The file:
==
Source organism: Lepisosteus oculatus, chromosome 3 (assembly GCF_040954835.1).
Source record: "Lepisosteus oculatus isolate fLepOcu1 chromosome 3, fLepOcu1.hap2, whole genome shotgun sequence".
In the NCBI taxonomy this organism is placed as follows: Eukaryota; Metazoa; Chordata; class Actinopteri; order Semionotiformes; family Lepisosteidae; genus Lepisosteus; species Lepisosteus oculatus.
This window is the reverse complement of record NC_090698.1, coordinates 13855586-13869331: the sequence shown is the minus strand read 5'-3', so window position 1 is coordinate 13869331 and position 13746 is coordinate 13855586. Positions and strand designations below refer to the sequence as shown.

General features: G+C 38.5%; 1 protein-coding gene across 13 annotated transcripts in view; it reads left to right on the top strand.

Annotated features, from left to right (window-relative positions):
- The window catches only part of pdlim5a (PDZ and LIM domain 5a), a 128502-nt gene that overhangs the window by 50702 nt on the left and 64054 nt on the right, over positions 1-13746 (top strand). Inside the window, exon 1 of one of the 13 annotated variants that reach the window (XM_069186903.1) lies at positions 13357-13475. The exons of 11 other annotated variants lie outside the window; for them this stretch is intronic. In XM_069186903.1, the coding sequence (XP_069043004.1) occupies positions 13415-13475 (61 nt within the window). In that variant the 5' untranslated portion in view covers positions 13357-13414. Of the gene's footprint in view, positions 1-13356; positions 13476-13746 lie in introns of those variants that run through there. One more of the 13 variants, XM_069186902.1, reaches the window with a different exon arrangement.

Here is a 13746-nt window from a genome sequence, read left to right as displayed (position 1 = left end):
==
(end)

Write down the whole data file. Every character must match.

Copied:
Source organism: Lepisosteus oculatus, chromosome 3 (assembly GCF_040954835.1).
Source record: "Lepisosteus oculatus isolate fLepOcu1 chromosome 3, fLepOcu1.hap2, whole genome shotgun sequence".
In the NCBI taxonomy this organism is placed as follows: Eukaryota; Metazoa; Chordata; class Actinopteri; order Semionotiformes; family Lepisosteidae; genus Lepisosteus; species Lepisosteus oculatus.
This window is the reverse complement of record NC_090698.1, coordinates 13855586-13869331: the sequence shown is the minus strand read 5'-3', so window position 1 is coordinate 13869331 and position 13746 is coordinate 13855586. Positions and strand designations below refer to the sequence as shown.

General features: G+C 38.5%; 1 protein-coding gene across 13 annotated transcripts in view; it reads left to right on the top strand.

Annotated features, from left to right (window-relative positions):
- The window catches only part of pdlim5a (PDZ and LIM domain 5a), a 128502-nt gene that overhangs the window by 50702 nt on the left and 64054 nt on the right, over positions 1-13746 (top strand). Inside the window, exon 1 of one of the 13 annotated variants that reach the window (XM_069186903.1) lies at positions 13357-13475. The exons of 11 other annotated variants lie outside the window; for them this stretch is intronic. In XM_069186903.1, the coding sequence (XP_069043004.1) occupies positions 13415-13475 (61 nt within the window). In that variant the 5' untranslated portion in view covers positions 13357-13414. Of the gene's footprint in view, positions 1-13356; positions 13476-13746 lie in introns of those variants that run through there. One more of the 13 variants, XM_069186902.1, reaches the window with a different exon arrangement.

Here is a 13746-nt window from a genome sequence, read left to right as displayed (position 1 = left end):